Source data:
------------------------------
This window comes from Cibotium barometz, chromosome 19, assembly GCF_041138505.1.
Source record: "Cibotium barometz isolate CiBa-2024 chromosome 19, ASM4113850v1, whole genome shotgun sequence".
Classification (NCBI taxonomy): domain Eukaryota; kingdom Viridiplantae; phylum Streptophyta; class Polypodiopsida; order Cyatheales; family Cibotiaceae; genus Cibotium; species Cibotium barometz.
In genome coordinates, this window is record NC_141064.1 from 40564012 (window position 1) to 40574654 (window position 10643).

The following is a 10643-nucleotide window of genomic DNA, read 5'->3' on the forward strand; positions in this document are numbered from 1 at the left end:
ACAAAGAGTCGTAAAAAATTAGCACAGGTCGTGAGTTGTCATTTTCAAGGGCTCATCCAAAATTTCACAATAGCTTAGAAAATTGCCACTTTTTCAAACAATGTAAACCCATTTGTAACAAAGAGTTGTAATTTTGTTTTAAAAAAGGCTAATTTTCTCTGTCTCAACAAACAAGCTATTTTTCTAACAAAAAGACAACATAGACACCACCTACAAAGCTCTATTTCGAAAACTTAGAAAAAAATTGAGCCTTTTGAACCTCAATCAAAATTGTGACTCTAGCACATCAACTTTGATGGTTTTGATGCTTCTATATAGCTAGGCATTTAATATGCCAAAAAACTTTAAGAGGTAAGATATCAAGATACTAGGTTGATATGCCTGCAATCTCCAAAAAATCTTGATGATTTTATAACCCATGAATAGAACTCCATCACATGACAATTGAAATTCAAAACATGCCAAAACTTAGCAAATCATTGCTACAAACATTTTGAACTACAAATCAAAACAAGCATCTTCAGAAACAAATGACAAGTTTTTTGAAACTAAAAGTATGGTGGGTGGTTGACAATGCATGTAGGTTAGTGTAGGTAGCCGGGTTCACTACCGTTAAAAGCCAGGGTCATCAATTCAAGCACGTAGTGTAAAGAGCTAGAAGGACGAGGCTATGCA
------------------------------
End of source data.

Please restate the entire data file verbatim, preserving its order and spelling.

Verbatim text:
This window comes from Cibotium barometz, chromosome 19, assembly GCF_041138505.1.
Source record: "Cibotium barometz isolate CiBa-2024 chromosome 19, ASM4113850v1, whole genome shotgun sequence".
Classification (NCBI taxonomy): domain Eukaryota; kingdom Viridiplantae; phylum Streptophyta; class Polypodiopsida; order Cyatheales; family Cibotiaceae; genus Cibotium; species Cibotium barometz.
In genome coordinates, this window is record NC_141064.1 from 40564012 (window position 1) to 40574654 (window position 10643).

The following is a 10643-nucleotide window of genomic DNA, read 5'->3' on the forward strand; positions in this document are numbered from 1 at the left end:
ACAAAGAGTCGTAAAAAATTAGCACAGGTCGTGAGTTGTCATTTTCAAGGGCTCATCCAAAATTTCACAATAGCTTAGAAAATTGCCACTTTTTCAAACAATGTAAACCCATTTGTAACAAAGAGTTGTAATTTTGTTTTAAAAAAGGCTAATTTTCTCTGTCTCAACAAACAAGCTATTTTTCTAACAAAAAGACAACATAGACACCACCTACAAAGCTCTATTTCGAAAACTTAGAAAAAAATTGAGCCTTTTGAACCTCAATCAAAATTGTGACTCTAGCACATCAACTTTGATGGTTTTGATGCTTCTATATAGCTAGGCATTTAATATGCCAAAAAACTTTAAGAGGTAAGATATCAAGATACTAGGTTGATATGCCTGCAATCTCCAAAAAATCTTGATGATTTTATAACCCATGAATAGAACTCCATCACATGACAATTGAAATTCAAAACATGCCAAAACTTAGCAAATCATTGCTACAAACATTTTGAACTACAAATCAAAACAAGCATCTTCAGAAACAAATGACAAGTTTTTTGAAACTAAAAGTATGGTGGGTGGTTGACAATGCATGTAGGTTAGTGTAGGTAGCCGGGTTCACTACCGTTAAAAGCCAGGGTCATCAATTCAAGCACGTAGTGTAAAGAGCTAGAAGGACGAGGCTATGCA